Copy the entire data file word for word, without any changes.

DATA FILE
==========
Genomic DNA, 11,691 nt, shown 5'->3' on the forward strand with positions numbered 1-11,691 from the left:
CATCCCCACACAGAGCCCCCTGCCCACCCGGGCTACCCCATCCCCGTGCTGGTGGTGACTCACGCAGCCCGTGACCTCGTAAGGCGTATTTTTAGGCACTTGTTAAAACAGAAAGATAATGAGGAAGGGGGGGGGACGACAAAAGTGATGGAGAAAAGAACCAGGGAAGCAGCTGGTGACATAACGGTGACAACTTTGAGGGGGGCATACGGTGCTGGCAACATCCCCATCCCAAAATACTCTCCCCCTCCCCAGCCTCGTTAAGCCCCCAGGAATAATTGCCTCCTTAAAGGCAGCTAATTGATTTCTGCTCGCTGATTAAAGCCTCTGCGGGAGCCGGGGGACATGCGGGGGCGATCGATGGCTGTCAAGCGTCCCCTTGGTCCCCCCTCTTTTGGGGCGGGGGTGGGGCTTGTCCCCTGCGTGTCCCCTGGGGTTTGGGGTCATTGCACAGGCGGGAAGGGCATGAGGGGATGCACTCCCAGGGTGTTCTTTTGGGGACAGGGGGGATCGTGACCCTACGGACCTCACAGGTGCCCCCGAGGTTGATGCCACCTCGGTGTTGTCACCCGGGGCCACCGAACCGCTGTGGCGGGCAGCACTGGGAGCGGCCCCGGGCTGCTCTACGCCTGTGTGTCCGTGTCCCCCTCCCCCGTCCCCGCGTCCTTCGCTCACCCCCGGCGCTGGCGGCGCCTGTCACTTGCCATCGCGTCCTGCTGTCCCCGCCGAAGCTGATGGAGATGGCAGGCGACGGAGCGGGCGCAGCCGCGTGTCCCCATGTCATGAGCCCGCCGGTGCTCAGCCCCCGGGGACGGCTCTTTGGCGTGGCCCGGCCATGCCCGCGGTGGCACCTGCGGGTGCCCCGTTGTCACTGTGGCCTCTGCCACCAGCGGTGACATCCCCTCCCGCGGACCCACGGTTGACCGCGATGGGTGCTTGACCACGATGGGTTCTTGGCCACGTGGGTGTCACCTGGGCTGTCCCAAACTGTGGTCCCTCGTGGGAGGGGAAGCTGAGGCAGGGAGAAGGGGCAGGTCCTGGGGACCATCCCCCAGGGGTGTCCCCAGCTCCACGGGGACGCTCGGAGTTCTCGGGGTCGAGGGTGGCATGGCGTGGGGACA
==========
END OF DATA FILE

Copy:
Genomic DNA, 11,691 nt, shown 5'->3' on the forward strand with positions numbered 1-11,691 from the left:
CATCCCCACACAGAGCCCCCTGCCCACCCGGGCTACCCCATCCCCGTGCTGGTGGTGACTCACGCAGCCCGTGACCTCGTAAGGCGTATTTTTAGGCACTTGTTAAAACAGAAAGATAATGAGGAAGGGGGGGGGACGACAAAAGTGATGGAGAAAAGAACCAGGGAAGCAGCTGGTGACATAACGGTGACAACTTTGAGGGGGGCATACGGTGCTGGCAACATCCCCATCCCAAAATACTCTCCCCCTCCCCAGCCTCGTTAAGCCCCCAGGAATAATTGCCTCCTTAAAGGCAGCTAATTGATTTCTGCTCGCTGATTAAAGCCTCTGCGGGAGCCGGGGGACATGCGGGGGCGATCGATGGCTGTCAAGCGTCCCCTTGGTCCCCCCTCTTTTGGGGCGGGGGTGGGGCTTGTCCCCTGCGTGTCCCCTGGGGTTTGGGGTCATTGCACAGGCGGGAAGGGCATGAGGGGATGCACTCCCAGGGTGTTCTTTTGGGGACAGGGGGGATCGTGACCCTACGGACCTCACAGGTGCCCCCGAGGTTGATGCCACCTCGGTGTTGTCACCCGGGGCCACCGAACCGCTGTGGCGGGCAGCACTGGGAGCGGCCCCGGGCTGCTCTACGCCTGTGTGTCCGTGTCCCCCTCCCCCGTCCCCGCGTCCTTCGCTCACCCCCGGCGCTGGCGGCGCCTGTCACTTGCCATCGCGTCCTGCTGTCCCCGCCGAAGCTGATGGAGATGGCAGGCGACGGAGCGGGCGCAGCCGCGTGTCCCCATGTCATGAGCCCGCCGGTGCTCAGCCCCCGGGGACGGCTCTTTGGCGTGGCCCGGCCATGCCCGCGGTGGCACCTGCGGGTGCCCCGTTGTCACTGTGGCCTCTGCCACCAGCGGTGACATCCCCTCCCGCGGACCCACGGTTGACCGCGATGGGTGCTTGACCACGATGGGTTCTTGGCCACGTGGGTGTCACCTGGGCTGTCCCAAACTGTGGTCCCTCGTGGGAGGGGAAGCTGAGGCAGGGAGAAGGGGCAGGTCCTGGGGACCATCCCCCAGGGGTGTCCCCAGCTCCACGGGGACGCTCGGAGTTCTCGGGGTCGAGGGTGGCATGGCGTGGGGACA